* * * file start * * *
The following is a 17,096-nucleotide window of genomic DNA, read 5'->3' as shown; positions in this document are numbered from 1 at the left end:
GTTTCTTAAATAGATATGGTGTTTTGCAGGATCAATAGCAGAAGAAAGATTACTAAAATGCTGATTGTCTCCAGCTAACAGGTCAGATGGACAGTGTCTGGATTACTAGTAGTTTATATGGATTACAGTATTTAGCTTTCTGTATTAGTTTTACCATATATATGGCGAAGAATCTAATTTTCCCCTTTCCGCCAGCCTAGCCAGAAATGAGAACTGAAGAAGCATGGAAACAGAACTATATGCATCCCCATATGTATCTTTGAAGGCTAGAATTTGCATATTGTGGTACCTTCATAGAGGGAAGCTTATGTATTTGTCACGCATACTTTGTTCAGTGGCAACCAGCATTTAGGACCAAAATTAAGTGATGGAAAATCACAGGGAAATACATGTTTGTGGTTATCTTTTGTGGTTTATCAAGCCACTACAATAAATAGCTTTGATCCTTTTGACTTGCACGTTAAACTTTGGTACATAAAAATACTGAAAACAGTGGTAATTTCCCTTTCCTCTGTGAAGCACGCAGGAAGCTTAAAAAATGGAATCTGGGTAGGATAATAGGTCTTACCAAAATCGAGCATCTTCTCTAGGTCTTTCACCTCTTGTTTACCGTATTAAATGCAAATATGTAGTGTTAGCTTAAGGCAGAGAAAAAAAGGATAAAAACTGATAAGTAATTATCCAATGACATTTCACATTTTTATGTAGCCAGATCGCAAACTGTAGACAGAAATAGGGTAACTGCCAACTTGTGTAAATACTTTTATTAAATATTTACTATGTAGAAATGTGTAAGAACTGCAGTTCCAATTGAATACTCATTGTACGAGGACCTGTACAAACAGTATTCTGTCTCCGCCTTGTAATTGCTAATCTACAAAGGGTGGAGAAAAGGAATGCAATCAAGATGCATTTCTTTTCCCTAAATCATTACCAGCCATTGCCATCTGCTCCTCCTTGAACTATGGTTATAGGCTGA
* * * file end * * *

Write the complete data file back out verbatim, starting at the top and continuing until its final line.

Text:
The following is a 17,096-nucleotide window of genomic DNA, read 5'->3' as shown; positions in this document are numbered from 1 at the left end:
GTTTCTTAAATAGATATGGTGTTTTGCAGGATCAATAGCAGAAGAAAGATTACTAAAATGCTGATTGTCTCCAGCTAACAGGTCAGATGGACAGTGTCTGGATTACTAGTAGTTTATATGGATTACAGTATTTAGCTTTCTGTATTAGTTTTACCATATATATGGCGAAGAATCTAATTTTCCCCTTTCCGCCAGCCTAGCCAGAAATGAGAACTGAAGAAGCATGGAAACAGAACTATATGCATCCCCATATGTATCTTTGAAGGCTAGAATTTGCATATTGTGGTACCTTCATAGAGGGAAGCTTATGTATTTGTCACGCATACTTTGTTCAGTGGCAACCAGCATTTAGGACCAAAATTAAGTGATGGAAAATCACAGGGAAATACATGTTTGTGGTTATCTTTTGTGGTTTATCAAGCCACTACAATAAATAGCTTTGATCCTTTTGACTTGCACGTTAAACTTTGGTACATAAAAATACTGAAAACAGTGGTAATTTCCCTTTCCTCTGTGAAGCACGCAGGAAGCTTAAAAAATGGAATCTGGGTAGGATAATAGGTCTTACCAAAATCGAGCATCTTCTCTAGGTCTTTCACCTCTTGTTTACCGTATTAAATGCAAATATGTAGTGTTAGCTTAAGGCAGAGAAAAAAAGGATAAAAACTGATAAGTAATTATCCAATGACATTTCACATTTTTATGTAGCCAGATCGCAAACTGTAGACAGAAATAGGGTAACTGCCAACTTGTGTAAATACTTTTATTAAATATTTACTATGTAGAAATGTGTAAGAACTGCAGTTCCAATTGAATACTCATTGTACGAGGACCTGTACAAACAGTATTCTGTCTCCGCCTTGTAATTGCTAATCTACAAAGGGTGGAGAAAAGGAATGCAATCAAGATGCATTTCTTTTCCCTAAATCATTACCAGCCATTGCCATCTGCTCCTCCTTGAACTATGGTTATAGGCTGA